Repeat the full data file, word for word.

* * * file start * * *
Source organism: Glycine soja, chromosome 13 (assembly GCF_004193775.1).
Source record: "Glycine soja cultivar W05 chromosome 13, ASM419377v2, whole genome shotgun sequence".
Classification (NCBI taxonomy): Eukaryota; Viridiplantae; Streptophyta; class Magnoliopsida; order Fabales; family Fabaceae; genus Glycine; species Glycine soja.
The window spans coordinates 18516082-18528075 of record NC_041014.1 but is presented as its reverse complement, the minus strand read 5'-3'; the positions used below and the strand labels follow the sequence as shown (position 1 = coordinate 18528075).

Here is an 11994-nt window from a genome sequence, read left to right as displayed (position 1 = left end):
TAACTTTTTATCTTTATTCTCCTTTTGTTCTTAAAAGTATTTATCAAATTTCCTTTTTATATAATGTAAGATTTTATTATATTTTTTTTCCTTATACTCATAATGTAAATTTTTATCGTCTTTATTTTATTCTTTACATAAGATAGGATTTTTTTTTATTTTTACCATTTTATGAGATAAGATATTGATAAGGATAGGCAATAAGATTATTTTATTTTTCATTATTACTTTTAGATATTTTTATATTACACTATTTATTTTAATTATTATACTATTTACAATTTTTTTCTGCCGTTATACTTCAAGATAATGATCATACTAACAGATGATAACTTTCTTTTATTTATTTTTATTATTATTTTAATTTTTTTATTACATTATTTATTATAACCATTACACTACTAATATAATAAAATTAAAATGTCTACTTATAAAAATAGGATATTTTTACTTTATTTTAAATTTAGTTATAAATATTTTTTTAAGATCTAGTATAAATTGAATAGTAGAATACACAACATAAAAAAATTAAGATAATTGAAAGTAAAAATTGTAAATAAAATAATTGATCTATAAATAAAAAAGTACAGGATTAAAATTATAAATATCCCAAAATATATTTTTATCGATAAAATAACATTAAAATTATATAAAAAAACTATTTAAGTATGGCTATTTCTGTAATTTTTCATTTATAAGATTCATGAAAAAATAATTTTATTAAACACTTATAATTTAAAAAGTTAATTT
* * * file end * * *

Source organism: Glycine soja, chromosome 13 (assembly GCF_004193775.1).
Source record: "Glycine soja cultivar W05 chromosome 13, ASM419377v2, whole genome shotgun sequence".
Classification (NCBI taxonomy): Eukaryota; Viridiplantae; Streptophyta; class Magnoliopsida; order Fabales; family Fabaceae; genus Glycine; species Glycine soja.
The window spans coordinates 18516082-18528075 of record NC_041014.1 but is presented as its reverse complement, the minus strand read 5'-3'; the positions used below and the strand labels follow the sequence as shown (position 1 = coordinate 18528075).

Here is an 11994-nt window from a genome sequence, read left to right as displayed (position 1 = left end):
TAACTTTTTATCTTTATTCTCCTTTTGTTCTTAAAAGTATTTATCAAATTTCCTTTTTATATAATGTAAGATTTTATTATATTTTTTTTCCTTATACTCATAATGTAAATTTTTATCGTCTTTATTTTATTCTTTACATAAGATAGGATTTTTTTTTATTTTTACCATTTTATGAGATAAGATATTGATAAGGATAGGCAATAAGATTATTTTATTTTTCATTATTACTTTTAGATATTTTTATATTACACTATTTATTTTAATTATTATACTATTTACAATTTTTTTCTGCCGTTATACTTCAAGATAATGATCATACTAACAGATGATAACTTTCTTTTATTTATTTTTATTATTATTTTAATTTTTTTATTACATTATTTATTATAACCATTACACTACTAATATAATAAAATTAAAATGTCTACTTATAAAAATAGGATATTTTTACTTTATTTTAAATTTAGTTATAAATATTTTTTTAAGATCTAGTATAAATTGAATAGTAGAATACACAACATAAAAAAATTAAGATAATTGAAAGTAAAAATTGTAAATAAAATAATTGATCTATAAATAAAAAAGTACAGGATTAAAATTATAAATATCCCAAAATATATTTTTATCGATAAAATAACATTAAAATTATATAAAAAAACTATTTAAGTATGGCTATTTCTGTAATTTTTCATTTATAAGATTCATGAAAAAATAATTTTATTAAACACTTATAATTTAAAAAGTTAATTT